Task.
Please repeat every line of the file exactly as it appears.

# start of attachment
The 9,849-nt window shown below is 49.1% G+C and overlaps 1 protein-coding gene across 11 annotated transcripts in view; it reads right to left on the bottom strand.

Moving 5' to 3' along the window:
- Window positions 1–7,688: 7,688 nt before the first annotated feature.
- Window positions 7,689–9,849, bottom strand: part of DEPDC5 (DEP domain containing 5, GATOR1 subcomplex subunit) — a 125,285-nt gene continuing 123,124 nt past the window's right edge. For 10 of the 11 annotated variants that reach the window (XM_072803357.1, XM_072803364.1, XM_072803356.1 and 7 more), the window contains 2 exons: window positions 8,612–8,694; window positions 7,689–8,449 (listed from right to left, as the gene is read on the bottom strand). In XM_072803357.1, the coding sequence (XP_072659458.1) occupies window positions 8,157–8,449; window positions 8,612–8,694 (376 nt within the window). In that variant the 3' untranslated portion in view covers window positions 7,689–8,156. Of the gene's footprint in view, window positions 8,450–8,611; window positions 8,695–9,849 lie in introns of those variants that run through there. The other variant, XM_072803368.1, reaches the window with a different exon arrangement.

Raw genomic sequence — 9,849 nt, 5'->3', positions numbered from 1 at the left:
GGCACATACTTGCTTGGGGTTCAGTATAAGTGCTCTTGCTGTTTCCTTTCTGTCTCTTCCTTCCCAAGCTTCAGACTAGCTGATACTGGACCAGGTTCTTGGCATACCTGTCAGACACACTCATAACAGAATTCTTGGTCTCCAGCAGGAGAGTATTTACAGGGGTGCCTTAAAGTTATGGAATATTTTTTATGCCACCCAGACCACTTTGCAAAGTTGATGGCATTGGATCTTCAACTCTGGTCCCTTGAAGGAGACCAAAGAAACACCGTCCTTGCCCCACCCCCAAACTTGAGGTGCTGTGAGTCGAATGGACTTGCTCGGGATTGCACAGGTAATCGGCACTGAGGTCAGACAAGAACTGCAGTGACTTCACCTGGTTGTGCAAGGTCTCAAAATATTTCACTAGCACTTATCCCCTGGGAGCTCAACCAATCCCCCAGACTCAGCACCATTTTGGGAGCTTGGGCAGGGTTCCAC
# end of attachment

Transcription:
The 9,849-nt window shown below is 49.1% G+C and overlaps 1 protein-coding gene across 11 annotated transcripts in view; it reads right to left on the bottom strand.

Moving 5' to 3' along the window:
- Window positions 1–7,688: 7,688 nt before the first annotated feature.
- Window positions 7,689–9,849, bottom strand: part of DEPDC5 (DEP domain containing 5, GATOR1 subcomplex subunit) — a 125,285-nt gene continuing 123,124 nt past the window's right edge. For 10 of the 11 annotated variants that reach the window (XM_072803357.1, XM_072803364.1, XM_072803356.1 and 7 more), the window contains 2 exons: window positions 8,612–8,694; window positions 7,689–8,449 (listed from right to left, as the gene is read on the bottom strand). In XM_072803357.1, the coding sequence (XP_072659458.1) occupies window positions 8,157–8,449; window positions 8,612–8,694 (376 nt within the window). In that variant the 3' untranslated portion in view covers window positions 7,689–8,156. Of the gene's footprint in view, window positions 8,450–8,611; window positions 8,695–9,849 lie in introns of those variants that run through there. The other variant, XM_072803368.1, reaches the window with a different exon arrangement.

Raw genomic sequence — 9,849 nt, 5'->3', positions numbered from 1 at the left:
GGCACATACTTGCTTGGGGTTCAGTATAAGTGCTCTTGCTGTTTCCTTTCTGTCTCTTCCTTCCCAAGCTTCAGACTAGCTGATACTGGACCAGGTTCTTGGCATACCTGTCAGACACACTCATAACAGAATTCTTGGTCTCCAGCAGGAGAGTATTTACAGGGGTGCCTTAAAGTTATGGAATATTTTTTATGCCACCCAGACCACTTTGCAAAGTTGATGGCATTGGATCTTCAACTCTGGTCCCTTGAAGGAGACCAAAGAAACACCGTCCTTGCCCCACCCCCAAACTTGAGGTGCTGTGAGTCGAATGGACTTGCTCGGGATTGCACAGGTAATCGGCACTGAGGTCAGACAAGAACTGCAGTGACTTCACCTGGTTGTGCAAGGTCTCAAAATATTTCACTAGCACTTATCCCCTGGGAGCTCAACCAATCCCCCAGACTCAGCACCATTTTGGGAGCTTGGGCAGGGTTCCAC